China might be facing many problems, a crisis of confidence is certainly not one of them. Economist Arthur Kroeber, acknowledged bull on China, tells The Age the Party is much more powerful than any domestic enemies.
The Soviet collapse was, at core, a crisis of confidence. The Communist party was not challenged by another party, by a coup or by an uprising. The party yielded much of its power because its leadership had lost the self-belief and the will to go on.
China’s Xi Jinping may have many deficits, but a deficit of confidence is not one of them. “Confidence is rising, not falling,” says Barme. The well-regarded China economist, Arthur Kroeber, concurs: “Xi Jinping’s government is not weak and desperate, but forceful and adaptable.”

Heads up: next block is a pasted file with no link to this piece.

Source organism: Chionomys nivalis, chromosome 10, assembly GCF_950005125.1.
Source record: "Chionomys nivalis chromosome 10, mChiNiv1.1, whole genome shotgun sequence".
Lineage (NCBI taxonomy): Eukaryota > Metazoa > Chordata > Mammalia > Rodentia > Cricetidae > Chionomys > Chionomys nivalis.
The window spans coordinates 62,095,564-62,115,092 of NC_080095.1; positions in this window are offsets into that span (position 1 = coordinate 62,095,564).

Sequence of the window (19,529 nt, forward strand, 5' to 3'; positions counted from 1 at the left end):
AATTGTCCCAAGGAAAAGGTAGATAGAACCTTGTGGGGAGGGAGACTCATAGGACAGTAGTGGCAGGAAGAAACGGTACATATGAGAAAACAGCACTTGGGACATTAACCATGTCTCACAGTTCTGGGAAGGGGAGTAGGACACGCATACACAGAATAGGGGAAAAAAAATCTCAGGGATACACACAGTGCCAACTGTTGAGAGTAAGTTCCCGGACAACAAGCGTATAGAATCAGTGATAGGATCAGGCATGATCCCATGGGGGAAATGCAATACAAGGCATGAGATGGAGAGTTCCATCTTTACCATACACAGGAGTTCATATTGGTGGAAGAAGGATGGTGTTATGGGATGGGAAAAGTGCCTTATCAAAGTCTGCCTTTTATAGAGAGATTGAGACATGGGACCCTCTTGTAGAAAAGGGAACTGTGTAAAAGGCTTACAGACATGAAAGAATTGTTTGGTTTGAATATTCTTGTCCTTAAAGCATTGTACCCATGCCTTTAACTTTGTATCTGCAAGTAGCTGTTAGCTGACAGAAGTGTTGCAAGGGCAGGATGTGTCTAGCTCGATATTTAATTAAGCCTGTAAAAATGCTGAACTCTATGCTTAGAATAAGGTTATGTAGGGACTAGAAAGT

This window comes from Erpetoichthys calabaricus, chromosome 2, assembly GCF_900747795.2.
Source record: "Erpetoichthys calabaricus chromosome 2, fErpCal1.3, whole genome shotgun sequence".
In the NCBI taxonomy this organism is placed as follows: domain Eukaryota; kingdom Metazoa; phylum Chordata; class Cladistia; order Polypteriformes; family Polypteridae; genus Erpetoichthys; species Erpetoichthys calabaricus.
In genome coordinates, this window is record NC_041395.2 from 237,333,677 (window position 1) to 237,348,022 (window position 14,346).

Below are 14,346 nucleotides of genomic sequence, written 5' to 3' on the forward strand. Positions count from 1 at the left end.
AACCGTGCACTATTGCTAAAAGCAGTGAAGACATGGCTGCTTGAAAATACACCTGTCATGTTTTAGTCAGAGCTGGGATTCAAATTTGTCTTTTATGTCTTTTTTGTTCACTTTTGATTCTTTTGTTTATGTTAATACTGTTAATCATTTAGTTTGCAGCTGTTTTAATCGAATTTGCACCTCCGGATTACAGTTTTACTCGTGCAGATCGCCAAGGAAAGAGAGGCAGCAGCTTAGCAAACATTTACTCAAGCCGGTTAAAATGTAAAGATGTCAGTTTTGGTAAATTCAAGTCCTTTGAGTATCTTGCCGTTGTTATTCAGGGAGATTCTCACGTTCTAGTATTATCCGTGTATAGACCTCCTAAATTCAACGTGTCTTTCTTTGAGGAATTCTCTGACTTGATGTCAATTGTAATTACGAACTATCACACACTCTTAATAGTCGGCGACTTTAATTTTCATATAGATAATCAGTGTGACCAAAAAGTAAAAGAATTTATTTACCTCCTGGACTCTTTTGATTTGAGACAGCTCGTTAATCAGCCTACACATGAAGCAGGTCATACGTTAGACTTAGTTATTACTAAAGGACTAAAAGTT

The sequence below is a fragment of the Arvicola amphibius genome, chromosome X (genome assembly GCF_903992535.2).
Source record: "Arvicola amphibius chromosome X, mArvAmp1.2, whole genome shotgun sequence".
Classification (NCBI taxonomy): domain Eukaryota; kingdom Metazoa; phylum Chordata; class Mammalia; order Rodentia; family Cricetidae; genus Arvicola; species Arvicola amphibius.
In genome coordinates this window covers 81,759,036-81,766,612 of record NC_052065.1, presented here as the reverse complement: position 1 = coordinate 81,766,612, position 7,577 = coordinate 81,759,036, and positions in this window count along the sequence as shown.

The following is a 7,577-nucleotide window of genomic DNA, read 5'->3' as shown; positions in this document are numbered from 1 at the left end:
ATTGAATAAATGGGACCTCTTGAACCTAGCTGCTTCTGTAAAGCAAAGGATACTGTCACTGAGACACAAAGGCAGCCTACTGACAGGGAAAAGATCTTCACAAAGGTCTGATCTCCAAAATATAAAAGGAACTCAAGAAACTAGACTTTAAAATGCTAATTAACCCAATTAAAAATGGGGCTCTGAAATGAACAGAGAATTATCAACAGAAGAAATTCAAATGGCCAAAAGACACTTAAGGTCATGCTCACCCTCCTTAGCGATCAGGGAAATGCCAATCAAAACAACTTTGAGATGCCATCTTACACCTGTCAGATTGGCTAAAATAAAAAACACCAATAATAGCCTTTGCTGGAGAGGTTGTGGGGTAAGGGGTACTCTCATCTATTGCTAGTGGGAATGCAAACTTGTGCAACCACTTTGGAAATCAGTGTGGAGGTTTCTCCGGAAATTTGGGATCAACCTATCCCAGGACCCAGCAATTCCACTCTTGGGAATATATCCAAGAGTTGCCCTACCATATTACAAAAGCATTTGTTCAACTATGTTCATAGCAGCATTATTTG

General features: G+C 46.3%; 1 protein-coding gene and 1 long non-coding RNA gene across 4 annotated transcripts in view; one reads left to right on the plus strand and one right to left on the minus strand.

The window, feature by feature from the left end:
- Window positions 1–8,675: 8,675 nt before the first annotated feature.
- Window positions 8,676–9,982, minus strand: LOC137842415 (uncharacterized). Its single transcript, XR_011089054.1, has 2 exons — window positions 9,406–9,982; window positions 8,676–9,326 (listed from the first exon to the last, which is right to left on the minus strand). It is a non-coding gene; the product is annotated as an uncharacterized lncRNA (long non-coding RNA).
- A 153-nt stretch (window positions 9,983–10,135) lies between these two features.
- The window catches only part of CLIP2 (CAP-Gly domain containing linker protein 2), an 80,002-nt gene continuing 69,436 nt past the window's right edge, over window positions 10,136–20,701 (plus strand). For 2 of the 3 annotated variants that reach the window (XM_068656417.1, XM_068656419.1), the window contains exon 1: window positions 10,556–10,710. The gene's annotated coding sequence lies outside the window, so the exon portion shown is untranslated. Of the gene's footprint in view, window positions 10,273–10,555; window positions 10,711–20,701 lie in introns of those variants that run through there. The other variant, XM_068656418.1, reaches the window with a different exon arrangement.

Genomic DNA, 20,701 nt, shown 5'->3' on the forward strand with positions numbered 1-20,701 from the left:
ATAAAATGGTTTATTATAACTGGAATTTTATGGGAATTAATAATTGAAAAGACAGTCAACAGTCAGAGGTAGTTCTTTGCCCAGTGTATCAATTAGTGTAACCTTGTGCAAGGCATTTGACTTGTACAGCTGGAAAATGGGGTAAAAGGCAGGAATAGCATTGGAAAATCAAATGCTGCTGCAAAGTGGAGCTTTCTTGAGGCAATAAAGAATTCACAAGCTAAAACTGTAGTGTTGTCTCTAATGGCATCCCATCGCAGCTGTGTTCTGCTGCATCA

Kroeber adds a fundamental consideration: “The forces that might push for systemic political change are far weaker than the Party.”
There is a major economic crunch beginning, certainly. But the Communist regime has prevailed through much worse. There is no sign that the instruments of coercion are wilting.
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